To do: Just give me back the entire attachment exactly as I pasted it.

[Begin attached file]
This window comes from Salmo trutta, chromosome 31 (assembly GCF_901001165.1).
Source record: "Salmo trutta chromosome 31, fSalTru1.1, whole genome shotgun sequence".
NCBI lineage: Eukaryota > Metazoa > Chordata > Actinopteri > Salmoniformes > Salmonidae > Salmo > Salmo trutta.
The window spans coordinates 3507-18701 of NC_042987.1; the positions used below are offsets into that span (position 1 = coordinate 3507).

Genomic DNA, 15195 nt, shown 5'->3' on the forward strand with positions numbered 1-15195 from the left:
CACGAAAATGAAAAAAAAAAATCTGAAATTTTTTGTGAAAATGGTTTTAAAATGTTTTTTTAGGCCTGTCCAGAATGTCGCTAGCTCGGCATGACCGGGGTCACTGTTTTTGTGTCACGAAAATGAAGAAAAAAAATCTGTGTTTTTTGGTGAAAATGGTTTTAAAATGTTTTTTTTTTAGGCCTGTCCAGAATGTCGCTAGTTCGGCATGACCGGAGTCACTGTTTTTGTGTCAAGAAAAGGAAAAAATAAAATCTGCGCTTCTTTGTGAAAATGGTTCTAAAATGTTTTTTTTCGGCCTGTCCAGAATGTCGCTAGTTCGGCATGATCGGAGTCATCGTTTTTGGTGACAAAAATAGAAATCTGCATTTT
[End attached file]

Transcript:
This window comes from Salmo trutta, chromosome 31 (assembly GCF_901001165.1).
Source record: "Salmo trutta chromosome 31, fSalTru1.1, whole genome shotgun sequence".
NCBI lineage: Eukaryota > Metazoa > Chordata > Actinopteri > Salmoniformes > Salmonidae > Salmo > Salmo trutta.
The window spans coordinates 3507-18701 of NC_042987.1; the positions used below are offsets into that span (position 1 = coordinate 3507).

Genomic DNA, 15195 nt, shown 5'->3' on the forward strand with positions numbered 1-15195 from the left:
CACGAAAATGAAAAAAAAAAATCTGAAATTTTTTGTGAAAATGGTTTTAAAATGTTTTTTTAGGCCTGTCCAGAATGTCGCTAGCTCGGCATGACCGGGGTCACTGTTTTTGTGTCACGAAAATGAAGAAAAAAAATCTGTGTTTTTTGGTGAAAATGGTTTTAAAATGTTTTTTTTTTAGGCCTGTCCAGAATGTCGCTAGTTCGGCATGACCGGAGTCACTGTTTTTGTGTCAAGAAAAGGAAAAAATAAAATCTGCGCTTCTTTGTGAAAATGGTTCTAAAATGTTTTTTTTCGGCCTGTCCAGAATGTCGCTAGTTCGGCATGATCGGAGTCATCGTTTTTGGTGACAAAAATAGAAATCTGCATTTT